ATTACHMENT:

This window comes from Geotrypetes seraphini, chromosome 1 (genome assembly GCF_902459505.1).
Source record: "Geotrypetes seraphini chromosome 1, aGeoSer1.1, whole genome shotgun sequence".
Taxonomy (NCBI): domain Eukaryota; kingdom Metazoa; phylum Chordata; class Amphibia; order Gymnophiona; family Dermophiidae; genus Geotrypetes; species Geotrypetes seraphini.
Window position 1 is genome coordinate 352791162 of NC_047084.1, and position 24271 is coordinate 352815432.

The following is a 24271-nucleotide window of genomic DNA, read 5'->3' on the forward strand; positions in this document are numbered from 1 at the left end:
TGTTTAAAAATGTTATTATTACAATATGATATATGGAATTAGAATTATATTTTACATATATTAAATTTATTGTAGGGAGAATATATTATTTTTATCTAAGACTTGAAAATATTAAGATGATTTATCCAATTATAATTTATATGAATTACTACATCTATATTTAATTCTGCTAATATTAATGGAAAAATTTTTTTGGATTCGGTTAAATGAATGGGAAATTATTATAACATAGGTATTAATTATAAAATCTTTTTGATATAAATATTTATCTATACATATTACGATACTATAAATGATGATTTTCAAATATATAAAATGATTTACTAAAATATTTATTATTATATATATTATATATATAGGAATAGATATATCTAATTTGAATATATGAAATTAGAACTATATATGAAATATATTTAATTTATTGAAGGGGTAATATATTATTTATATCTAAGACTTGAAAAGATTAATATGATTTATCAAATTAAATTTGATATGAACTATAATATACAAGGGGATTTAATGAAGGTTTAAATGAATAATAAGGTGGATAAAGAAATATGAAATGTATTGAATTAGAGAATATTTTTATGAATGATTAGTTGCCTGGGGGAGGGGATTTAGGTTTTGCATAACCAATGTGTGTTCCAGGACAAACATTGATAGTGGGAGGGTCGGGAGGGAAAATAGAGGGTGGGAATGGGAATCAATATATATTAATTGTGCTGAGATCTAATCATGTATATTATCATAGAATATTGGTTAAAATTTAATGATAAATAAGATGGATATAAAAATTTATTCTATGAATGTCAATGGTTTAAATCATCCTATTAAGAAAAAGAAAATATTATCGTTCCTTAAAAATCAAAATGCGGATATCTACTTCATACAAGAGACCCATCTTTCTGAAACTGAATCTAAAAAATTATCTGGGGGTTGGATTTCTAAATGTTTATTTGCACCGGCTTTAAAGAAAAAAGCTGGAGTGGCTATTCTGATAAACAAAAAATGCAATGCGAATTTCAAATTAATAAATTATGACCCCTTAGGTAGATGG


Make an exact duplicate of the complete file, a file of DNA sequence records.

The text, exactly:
This window comes from Geotrypetes seraphini, chromosome 1 (genome assembly GCF_902459505.1).
Source record: "Geotrypetes seraphini chromosome 1, aGeoSer1.1, whole genome shotgun sequence".
Taxonomy (NCBI): domain Eukaryota; kingdom Metazoa; phylum Chordata; class Amphibia; order Gymnophiona; family Dermophiidae; genus Geotrypetes; species Geotrypetes seraphini.
Window position 1 is genome coordinate 352791162 of NC_047084.1, and position 24271 is coordinate 352815432.

The following is a 24271-nucleotide window of genomic DNA, read 5'->3' on the forward strand; positions in this document are numbered from 1 at the left end:
TGTTTAAAAATGTTATTATTACAATATGATATATGGAATTAGAATTATATTTTACATATATTAAATTTATTGTAGGGAGAATATATTATTTTTATCTAAGACTTGAAAATATTAAGATGATTTATCCAATTATAATTTATATGAATTACTACATCTATATTTAATTCTGCTAATATTAATGGAAAAATTTTTTTGGATTCGGTTAAATGAATGGGAAATTATTATAACATAGGTATTAATTATAAAATCTTTTTGATATAAATATTTATCTATACATATTACGATACTATAAATGATGATTTTCAAATATATAAAATGATTTACTAAAATATTTATTATTATATATATTATATATATAGGAATAGATATATCTAATTTGAATATATGAAATTAGAACTATATATGAAATATATTTAATTTATTGAAGGGGTAATATATTATTTATATCTAAGACTTGAAAAGATTAATATGATTTATCAAATTAAATTTGATATGAACTATAATATACAAGGGGATTTAATGAAGGTTTAAATGAATAATAAGGTGGATAAAGAAATATGAAATGTATTGAATTAGAGAATATTTTTATGAATGATTAGTTGCCTGGGGGAGGGGATTTAGGTTTTGCATAACCAATGTGTGTTCCAGGACAAACATTGATAGTGGGAGGGTCGGGAGGGAAAATAGAGGGTGGGAATGGGAATCAATATATATTAATTGTGCTGAGATCTAATCATGTATATTATCATAGAATATTGGTTAAAATTTAATGATAAATAAGATGGATATAAAAATTTATTCTATGAATGTCAATGGTTTAAATCATCCTATTAAGAAAAAGAAAATATTATCGTTCCTTAAAAATCAAAATGCGGATATCTACTTCATACAAGAGACCCATCTTTCTGAAACTGAATCTAAAAAATTATCTGGGGGTTGGATTTCTAAATGTTTATTTGCACCGGCTTTAAAGAAAAAAGCTGGAGTGGCTATTCTGATAAACAAAAAATGCAATGCGAATTTCAAATTAATAAATTATGACCCCTTAGGTAGATGG